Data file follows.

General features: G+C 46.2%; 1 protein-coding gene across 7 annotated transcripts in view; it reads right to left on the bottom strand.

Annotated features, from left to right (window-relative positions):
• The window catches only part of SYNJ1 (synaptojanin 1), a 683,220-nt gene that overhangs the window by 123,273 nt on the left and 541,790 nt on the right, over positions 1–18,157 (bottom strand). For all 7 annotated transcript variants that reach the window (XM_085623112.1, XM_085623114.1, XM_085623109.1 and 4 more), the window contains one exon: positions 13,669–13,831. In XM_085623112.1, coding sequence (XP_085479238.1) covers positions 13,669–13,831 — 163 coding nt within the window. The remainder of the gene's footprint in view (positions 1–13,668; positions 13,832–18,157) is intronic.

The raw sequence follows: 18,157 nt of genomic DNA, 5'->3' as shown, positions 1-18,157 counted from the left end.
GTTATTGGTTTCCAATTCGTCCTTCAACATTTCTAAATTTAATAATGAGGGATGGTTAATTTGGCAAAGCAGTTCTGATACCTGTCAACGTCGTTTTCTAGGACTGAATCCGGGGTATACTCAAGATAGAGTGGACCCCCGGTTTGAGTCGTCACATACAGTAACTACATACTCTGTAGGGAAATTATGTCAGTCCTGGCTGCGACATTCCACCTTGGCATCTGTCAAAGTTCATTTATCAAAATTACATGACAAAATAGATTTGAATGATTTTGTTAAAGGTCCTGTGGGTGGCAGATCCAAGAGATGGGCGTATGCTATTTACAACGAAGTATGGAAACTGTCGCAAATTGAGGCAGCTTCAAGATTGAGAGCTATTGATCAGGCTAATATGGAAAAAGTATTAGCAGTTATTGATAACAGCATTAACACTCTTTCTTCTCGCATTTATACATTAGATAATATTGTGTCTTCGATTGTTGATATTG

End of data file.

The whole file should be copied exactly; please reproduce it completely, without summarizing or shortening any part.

General features: G+C 46.2%; 1 protein-coding gene across 7 annotated transcripts in view; it reads right to left on the bottom strand.

Annotated features, from left to right (window-relative positions):
• The window catches only part of SYNJ1 (synaptojanin 1), a 683,220-nt gene that overhangs the window by 123,273 nt on the left and 541,790 nt on the right, over positions 1–18,157 (bottom strand). For all 7 annotated transcript variants that reach the window (XM_085623112.1, XM_085623114.1, XM_085623109.1 and 4 more), the window contains one exon: positions 13,669–13,831. In XM_085623112.1, coding sequence (XP_085479238.1) covers positions 13,669–13,831 — 163 coding nt within the window. The remainder of the gene's footprint in view (positions 1–13,668; positions 13,832–18,157) is intronic.

The raw sequence follows: 18,157 nt of genomic DNA, 5'->3' as shown, positions 1-18,157 counted from the left end.
GTTATTGGTTTCCAATTCGTCCTTCAACATTTCTAAATTTAATAATGAGGGATGGTTAATTTGGCAAAGCAGTTCTGATACCTGTCAACGTCGTTTTCTAGGACTGAATCCGGGGTATACTCAAGATAGAGTGGACCCCCGGTTTGAGTCGTCACATACAGTAACTACATACTCTGTAGGGAAATTATGTCAGTCCTGGCTGCGACATTCCACCTTGGCATCTGTCAAAGTTCATTTATCAAAATTACATGACAAAATAGATTTGAATGATTTTGTTAAAGGTCCTGTGGGTGGCAGATCCAAGAGATGGGCGTATGCTATTTACAACGAAGTATGGAAACTGTCGCAAATTGAGGCAGCTTCAAGATTGAGAGCTATTGATCAGGCTAATATGGAAAAAGTATTAGCAGTTATTGATAACAGCATTAACACTCTTTCTTCTCGCATTTATACATTAGATAATATTGTGTCTTCGATTGTTGATATTG